Mayor Bill de Blasio heads to Albany Wednesday to watch Governor Andrew Cuomo's State of the State speech and to likely lobby lawmakers about his request that they boost taxes on high-income earners. It's a familiar path for mayors, and history shows they don't always leave the state Capitol with what they wanted. NY1's Josh Robin filed the following report.
Both are wintertime Albany traditions. A governor delivers a State of the State speech, and the mayor from the state's largest city walks the Capitol's dim corridors, seeking something.
When Mayor Bill de Blasio heads north this week, he'll be after higher taxes on wealthy city residents for expanded pre-k and after-school programs, and he says it's only fair that state lawmakers grant it.
"We're a city of 8.4 million people. We're larger than most states. Of course we should have the right to make our own decisions on revenue," de Blasio said.
Albany, though, has a funny way of deciding what's right.
"It's always been a matter of consternation, for at least the mayors that I worked for, that they would have to go back to Albany," said Skip Pisticelli, who was a lobbyist in Albany for three city mayors.
Those mayors asked for a lot of things in Albany. Some they got. Some they didn't.
David Dinkins got an income tax hike and a lottery for more police officers.
Michael Bloomberg gained control of city schools. His predecessor wanted that for years.
Speaking of Rudolph Giuliani, the 107th mayor tried, and failed, to keep a commuter tax. The legislature stripped it in 1999, depriving the city of hundreds of millions annually.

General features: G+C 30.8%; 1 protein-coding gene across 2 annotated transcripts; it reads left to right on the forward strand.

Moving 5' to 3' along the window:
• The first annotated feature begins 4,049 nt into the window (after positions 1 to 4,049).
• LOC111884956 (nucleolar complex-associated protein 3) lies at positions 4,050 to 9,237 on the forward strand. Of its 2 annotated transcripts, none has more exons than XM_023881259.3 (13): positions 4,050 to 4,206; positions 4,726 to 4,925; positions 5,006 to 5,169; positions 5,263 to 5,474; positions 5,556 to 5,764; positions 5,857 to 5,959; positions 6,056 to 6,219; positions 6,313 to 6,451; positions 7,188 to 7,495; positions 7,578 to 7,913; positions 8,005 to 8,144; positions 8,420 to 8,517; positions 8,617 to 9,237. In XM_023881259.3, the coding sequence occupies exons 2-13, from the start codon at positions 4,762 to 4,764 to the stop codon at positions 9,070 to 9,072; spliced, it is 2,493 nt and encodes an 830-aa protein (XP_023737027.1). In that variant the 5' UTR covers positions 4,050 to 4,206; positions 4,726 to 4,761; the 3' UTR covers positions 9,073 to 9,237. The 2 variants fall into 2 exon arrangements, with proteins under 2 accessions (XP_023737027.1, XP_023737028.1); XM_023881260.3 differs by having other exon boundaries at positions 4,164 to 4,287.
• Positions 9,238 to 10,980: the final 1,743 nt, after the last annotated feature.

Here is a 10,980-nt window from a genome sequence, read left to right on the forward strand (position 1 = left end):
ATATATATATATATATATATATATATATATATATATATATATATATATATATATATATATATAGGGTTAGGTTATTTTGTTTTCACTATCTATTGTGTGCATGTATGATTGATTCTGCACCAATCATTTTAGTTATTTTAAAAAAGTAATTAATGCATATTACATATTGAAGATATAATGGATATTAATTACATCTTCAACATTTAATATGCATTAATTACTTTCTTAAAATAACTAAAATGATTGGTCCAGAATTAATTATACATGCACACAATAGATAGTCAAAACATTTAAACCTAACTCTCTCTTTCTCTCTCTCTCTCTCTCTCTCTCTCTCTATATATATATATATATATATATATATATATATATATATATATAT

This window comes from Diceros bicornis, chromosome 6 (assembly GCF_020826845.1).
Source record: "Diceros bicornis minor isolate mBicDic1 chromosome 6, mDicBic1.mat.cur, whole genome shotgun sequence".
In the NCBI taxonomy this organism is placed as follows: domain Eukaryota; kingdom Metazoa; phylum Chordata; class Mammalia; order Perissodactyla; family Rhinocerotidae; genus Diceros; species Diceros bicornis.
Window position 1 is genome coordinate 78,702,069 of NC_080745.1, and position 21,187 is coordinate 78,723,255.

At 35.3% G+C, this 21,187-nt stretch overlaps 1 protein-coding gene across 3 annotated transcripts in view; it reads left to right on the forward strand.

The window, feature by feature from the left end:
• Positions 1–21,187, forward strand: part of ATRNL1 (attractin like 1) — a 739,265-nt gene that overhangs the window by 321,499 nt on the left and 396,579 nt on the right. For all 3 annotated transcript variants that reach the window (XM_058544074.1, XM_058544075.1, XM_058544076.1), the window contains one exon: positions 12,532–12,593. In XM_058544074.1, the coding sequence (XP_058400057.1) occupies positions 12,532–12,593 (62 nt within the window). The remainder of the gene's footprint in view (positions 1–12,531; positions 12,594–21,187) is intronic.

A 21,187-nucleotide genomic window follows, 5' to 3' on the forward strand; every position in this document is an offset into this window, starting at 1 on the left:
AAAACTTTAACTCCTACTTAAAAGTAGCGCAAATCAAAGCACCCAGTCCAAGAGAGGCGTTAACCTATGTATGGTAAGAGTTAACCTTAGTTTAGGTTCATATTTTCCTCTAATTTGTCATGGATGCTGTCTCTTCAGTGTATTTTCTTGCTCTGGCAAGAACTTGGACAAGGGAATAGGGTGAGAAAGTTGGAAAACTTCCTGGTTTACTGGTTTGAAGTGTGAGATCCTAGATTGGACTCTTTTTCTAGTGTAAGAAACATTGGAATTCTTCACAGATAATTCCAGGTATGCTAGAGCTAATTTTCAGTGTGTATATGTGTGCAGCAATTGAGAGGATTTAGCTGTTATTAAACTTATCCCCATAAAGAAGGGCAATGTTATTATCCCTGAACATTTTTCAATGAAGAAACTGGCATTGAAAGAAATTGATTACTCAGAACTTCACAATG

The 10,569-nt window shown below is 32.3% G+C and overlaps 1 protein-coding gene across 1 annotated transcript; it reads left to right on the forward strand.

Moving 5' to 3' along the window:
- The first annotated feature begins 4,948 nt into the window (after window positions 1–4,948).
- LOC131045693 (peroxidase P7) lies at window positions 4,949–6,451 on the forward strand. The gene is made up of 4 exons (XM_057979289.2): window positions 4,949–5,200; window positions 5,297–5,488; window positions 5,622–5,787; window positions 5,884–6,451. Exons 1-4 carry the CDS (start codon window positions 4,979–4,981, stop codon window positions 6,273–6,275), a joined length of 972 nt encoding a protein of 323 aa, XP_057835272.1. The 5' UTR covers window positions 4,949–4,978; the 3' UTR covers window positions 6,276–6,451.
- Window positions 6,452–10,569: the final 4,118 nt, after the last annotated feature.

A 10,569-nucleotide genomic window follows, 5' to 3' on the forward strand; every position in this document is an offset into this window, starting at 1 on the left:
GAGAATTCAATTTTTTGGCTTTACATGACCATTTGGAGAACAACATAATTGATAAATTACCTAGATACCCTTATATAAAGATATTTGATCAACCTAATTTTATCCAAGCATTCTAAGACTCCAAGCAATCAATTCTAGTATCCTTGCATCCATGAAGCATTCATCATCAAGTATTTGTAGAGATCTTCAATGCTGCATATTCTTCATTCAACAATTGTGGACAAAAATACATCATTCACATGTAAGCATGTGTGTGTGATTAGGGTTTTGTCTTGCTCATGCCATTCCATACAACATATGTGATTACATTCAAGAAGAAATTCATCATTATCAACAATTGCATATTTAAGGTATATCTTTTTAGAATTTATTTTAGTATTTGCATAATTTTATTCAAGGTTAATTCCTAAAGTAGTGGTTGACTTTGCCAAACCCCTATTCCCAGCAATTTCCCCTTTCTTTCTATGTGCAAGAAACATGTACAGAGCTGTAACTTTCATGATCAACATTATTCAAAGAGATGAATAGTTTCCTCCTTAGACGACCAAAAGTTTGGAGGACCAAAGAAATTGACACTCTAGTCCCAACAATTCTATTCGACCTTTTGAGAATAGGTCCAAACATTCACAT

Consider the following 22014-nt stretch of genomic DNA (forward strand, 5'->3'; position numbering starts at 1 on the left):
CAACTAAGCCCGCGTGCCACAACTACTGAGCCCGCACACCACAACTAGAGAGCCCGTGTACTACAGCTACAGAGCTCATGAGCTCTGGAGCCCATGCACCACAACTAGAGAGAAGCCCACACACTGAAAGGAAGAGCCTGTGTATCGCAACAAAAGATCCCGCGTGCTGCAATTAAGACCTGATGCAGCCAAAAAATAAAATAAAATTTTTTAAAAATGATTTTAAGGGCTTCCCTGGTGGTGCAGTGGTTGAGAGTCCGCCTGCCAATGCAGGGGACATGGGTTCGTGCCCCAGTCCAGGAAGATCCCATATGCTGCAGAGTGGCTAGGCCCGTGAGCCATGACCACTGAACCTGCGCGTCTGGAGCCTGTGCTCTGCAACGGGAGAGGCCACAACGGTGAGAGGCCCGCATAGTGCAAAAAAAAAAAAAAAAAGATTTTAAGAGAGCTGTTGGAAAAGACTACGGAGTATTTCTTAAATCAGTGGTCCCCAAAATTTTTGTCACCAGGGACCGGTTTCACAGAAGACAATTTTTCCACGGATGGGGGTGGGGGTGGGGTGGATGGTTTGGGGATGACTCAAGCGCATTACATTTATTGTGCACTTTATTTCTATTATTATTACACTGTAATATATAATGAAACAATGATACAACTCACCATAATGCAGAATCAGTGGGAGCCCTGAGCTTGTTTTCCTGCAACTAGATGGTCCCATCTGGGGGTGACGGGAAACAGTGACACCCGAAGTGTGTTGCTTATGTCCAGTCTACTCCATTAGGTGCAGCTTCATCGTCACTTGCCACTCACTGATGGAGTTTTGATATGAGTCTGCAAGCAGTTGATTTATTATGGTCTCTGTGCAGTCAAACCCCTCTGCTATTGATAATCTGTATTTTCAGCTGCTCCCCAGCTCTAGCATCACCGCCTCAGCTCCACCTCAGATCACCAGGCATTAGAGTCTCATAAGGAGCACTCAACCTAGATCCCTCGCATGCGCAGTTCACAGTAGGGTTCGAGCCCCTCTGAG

"The fact is that the people who represent New York City should be the ones that are out there fighting for this most of all, without playing politics," Giuliani said at the time.
Politics arguably helped Bloomberg, to a point. He gave thousands to state Senate Republicans to sensitize suburban and upstate lawmakers to city issues.
It wasn't enough when dreams failed for a west side stadium and congestion pricing. And Bloomberg really let loose when three Senators rejected a bid for city speeding cameras. He said it would mean death.
"Maybe you want to give those phone numbers to the parents of the child when a child is killed," Bloomberg said in March of 2013. "That would be useful so that the parents can know exactly who's to blame."
When it comes to his goals, soon, de Blasio will have some to blame, or maybe even someone to thank.